Over 605,000 New Zealand adults (17 percent) have experienced identity theft, with 5 percent impacted in 2019. Over half of Kiwis (56 percent), whether they have experienced identity theft or not, are very worried that their identity will be stolen, but this trails the global average of 66 percent.
Half of New Zealanders (50 percent) also feel they are well-protected against ID theft occurring, but two thirds (67 percent) say they would have no idea what to do if their identity were stolen and 85 percent wish they had more information on what to do if their identity were stolen.
“What we’re seeing is New Zealanders who have historically taken a ‘she’ll be right’ attitude are increasingly aware of the chance of identity theft but don’t know what to do if it does happen, and they’re desperate for more information,” says Mark Gorrie, Territory Manager and Cyber Security expert, APJ, NortonLifeLock.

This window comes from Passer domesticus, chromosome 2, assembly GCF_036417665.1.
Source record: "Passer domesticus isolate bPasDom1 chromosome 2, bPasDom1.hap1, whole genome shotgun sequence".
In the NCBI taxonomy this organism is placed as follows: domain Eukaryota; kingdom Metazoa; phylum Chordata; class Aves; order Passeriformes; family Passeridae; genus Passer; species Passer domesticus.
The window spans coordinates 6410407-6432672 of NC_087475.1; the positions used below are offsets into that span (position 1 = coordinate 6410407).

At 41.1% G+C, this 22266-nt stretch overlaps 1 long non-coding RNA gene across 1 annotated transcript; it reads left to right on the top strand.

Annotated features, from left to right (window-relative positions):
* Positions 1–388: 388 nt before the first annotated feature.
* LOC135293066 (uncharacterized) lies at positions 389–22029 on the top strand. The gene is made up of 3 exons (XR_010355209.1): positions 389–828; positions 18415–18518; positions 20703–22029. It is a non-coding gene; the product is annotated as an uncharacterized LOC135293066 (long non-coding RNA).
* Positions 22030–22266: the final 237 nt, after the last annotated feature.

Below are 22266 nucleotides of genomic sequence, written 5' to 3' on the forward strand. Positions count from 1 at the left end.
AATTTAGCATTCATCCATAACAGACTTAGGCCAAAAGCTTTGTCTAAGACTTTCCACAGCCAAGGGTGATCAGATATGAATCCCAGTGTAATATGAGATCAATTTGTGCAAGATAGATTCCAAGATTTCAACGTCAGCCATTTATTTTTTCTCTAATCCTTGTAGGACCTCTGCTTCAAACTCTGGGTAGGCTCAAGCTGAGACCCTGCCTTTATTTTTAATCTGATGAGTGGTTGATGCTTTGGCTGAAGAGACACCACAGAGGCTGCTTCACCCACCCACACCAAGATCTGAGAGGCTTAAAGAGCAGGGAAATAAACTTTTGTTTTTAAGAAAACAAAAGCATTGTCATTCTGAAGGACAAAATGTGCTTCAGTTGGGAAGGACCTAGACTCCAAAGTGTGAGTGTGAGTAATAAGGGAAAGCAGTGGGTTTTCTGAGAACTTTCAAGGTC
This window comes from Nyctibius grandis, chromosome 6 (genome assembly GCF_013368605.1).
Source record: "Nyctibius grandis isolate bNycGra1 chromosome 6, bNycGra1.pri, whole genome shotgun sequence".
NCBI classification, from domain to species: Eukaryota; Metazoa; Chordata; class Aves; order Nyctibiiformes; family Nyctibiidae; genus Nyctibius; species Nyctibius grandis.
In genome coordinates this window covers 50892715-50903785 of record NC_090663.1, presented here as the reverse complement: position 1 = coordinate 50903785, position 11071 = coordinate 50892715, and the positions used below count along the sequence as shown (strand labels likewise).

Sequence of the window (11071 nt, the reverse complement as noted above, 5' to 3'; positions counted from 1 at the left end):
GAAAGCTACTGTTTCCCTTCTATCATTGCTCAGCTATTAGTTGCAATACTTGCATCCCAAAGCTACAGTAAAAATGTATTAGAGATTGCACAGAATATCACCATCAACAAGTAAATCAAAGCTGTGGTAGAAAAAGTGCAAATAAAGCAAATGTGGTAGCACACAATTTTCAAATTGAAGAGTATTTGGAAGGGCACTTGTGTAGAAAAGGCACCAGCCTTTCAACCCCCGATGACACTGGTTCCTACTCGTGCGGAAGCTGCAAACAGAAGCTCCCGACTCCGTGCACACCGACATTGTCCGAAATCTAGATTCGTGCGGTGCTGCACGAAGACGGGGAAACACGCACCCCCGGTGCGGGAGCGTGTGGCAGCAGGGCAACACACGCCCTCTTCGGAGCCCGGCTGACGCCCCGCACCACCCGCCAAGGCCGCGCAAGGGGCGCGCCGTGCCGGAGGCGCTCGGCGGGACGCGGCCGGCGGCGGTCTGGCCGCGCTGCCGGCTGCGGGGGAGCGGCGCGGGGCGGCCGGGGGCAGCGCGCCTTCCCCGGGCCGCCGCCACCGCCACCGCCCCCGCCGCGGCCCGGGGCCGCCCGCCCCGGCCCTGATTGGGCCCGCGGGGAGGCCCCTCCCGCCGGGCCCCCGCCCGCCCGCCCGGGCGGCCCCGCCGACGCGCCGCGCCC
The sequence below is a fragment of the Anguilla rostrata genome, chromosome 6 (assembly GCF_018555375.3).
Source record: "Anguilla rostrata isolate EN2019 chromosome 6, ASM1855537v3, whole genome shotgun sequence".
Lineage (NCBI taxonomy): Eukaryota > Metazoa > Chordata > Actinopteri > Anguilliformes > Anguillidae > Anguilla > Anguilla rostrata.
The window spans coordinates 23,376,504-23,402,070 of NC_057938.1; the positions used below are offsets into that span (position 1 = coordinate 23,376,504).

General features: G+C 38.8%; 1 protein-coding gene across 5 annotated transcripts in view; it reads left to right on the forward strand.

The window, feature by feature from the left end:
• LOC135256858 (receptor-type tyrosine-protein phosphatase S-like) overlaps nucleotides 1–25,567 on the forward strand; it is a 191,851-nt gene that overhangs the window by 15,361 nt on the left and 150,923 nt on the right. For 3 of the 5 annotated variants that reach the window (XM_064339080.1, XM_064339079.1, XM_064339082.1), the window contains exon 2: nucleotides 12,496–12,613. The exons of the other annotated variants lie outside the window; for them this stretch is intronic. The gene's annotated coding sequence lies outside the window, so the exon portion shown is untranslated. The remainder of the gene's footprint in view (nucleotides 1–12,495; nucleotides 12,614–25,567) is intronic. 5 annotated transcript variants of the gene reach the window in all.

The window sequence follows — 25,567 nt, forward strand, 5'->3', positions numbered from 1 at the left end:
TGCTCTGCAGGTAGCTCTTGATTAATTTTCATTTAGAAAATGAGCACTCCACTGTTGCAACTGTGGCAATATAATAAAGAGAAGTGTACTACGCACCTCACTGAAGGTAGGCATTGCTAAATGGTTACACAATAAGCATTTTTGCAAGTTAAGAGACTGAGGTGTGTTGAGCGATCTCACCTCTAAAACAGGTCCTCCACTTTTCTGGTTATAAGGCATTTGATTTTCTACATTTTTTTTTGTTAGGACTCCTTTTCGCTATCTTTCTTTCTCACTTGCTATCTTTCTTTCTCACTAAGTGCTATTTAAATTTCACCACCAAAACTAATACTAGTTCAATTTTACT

Trust and distrust in our institutions
The report also found that distrust among New Zealand consumers towards social media providers outpaced the global average (54 percent do not trust at all vs. 43 percent global average). However, compared to those in other markets, more New Zealand respondents trust healthcare providers (94 percent trust a lot/a little vs. 89 percent global average) and the government (84 percent trust a lot/a little vs. 72 percent global average) when it comes to managing and protecting personal information.
Less than half of New Zealand consumers give credit to companies (40 percent) or the government (46 percent) for doing enough when it comes to data privacy and protection. And, almost half (46 percent) believe that New Zealand is behind most other countries when it comes to data privacy laws.
Once the Privacy Bill comes into force, New Zealanders may begin to feel differently, says Gorrie.